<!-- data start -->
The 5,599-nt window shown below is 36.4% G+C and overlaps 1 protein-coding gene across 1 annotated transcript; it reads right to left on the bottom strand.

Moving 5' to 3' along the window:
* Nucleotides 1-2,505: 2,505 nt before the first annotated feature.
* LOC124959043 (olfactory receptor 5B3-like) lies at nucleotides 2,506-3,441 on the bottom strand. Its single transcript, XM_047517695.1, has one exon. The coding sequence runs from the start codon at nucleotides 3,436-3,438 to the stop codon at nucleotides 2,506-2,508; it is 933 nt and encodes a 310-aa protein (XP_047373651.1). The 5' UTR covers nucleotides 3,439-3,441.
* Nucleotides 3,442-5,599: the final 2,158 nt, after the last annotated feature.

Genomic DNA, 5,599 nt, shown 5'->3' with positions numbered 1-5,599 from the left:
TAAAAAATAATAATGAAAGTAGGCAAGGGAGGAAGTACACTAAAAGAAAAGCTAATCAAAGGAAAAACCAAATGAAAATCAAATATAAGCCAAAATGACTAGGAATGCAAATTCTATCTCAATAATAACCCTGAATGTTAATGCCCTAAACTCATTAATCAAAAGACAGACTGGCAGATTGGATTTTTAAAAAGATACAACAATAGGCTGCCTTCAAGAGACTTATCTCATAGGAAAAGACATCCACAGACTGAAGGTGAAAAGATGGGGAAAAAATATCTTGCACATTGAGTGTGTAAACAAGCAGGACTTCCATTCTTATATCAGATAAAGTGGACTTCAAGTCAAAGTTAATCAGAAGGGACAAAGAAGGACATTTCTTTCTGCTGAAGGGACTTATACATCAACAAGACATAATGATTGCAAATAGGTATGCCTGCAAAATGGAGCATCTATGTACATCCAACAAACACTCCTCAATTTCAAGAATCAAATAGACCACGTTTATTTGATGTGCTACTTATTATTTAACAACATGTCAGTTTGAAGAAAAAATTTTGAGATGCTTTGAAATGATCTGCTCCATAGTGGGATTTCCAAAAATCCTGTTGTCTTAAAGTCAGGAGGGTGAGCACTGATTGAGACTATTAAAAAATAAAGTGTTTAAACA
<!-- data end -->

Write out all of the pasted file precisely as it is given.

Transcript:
The 5,599-nt window shown below is 36.4% G+C and overlaps 1 protein-coding gene across 1 annotated transcript; it reads right to left on the bottom strand.

Moving 5' to 3' along the window:
* Nucleotides 1-2,505: 2,505 nt before the first annotated feature.
* LOC124959043 (olfactory receptor 5B3-like) lies at nucleotides 2,506-3,441 on the bottom strand. Its single transcript, XM_047517695.1, has one exon. The coding sequence runs from the start codon at nucleotides 3,436-3,438 to the stop codon at nucleotides 2,506-2,508; it is 933 nt and encodes a 310-aa protein (XP_047373651.1). The 5' UTR covers nucleotides 3,439-3,441.
* Nucleotides 3,442-5,599: the final 2,158 nt, after the last annotated feature.

Genomic DNA, 5,599 nt, shown 5'->3' with positions numbered 1-5,599 from the left:
TAAAAAATAATAATGAAAGTAGGCAAGGGAGGAAGTACACTAAAAGAAAAGCTAATCAAAGGAAAAACCAAATGAAAATCAAATATAAGCCAAAATGACTAGGAATGCAAATTCTATCTCAATAATAACCCTGAATGTTAATGCCCTAAACTCATTAATCAAAAGACAGACTGGCAGATTGGATTTTTAAAAAGATACAACAATAGGCTGCCTTCAAGAGACTTATCTCATAGGAAAAGACATCCACAGACTGAAGGTGAAAAGATGGGGAAAAAATATCTTGCACATTGAGTGTGTAAACAAGCAGGACTTCCATTCTTATATCAGATAAAGTGGACTTCAAGTCAAAGTTAATCAGAAGGGACAAAGAAGGACATTTCTTTCTGCTGAAGGGACTTATACATCAACAAGACATAATGATTGCAAATAGGTATGCCTGCAAAATGGAGCATCTATGTACATCCAACAAACACTCCTCAATTTCAAGAATCAAATAGACCACGTTTATTTGATGTGCTACTTATTATTTAACAACATGTCAGTTTGAAGAAAAAATTTTGAGATGCTTTGAAATGATCTGCTCCATAGTGGGATTTCCAAAAATCCTGTTGTCTTAAAGTCAGGAGGGTGAGCACTGATTGAGACTATTAAAAAATAAAGTGTTTAAACA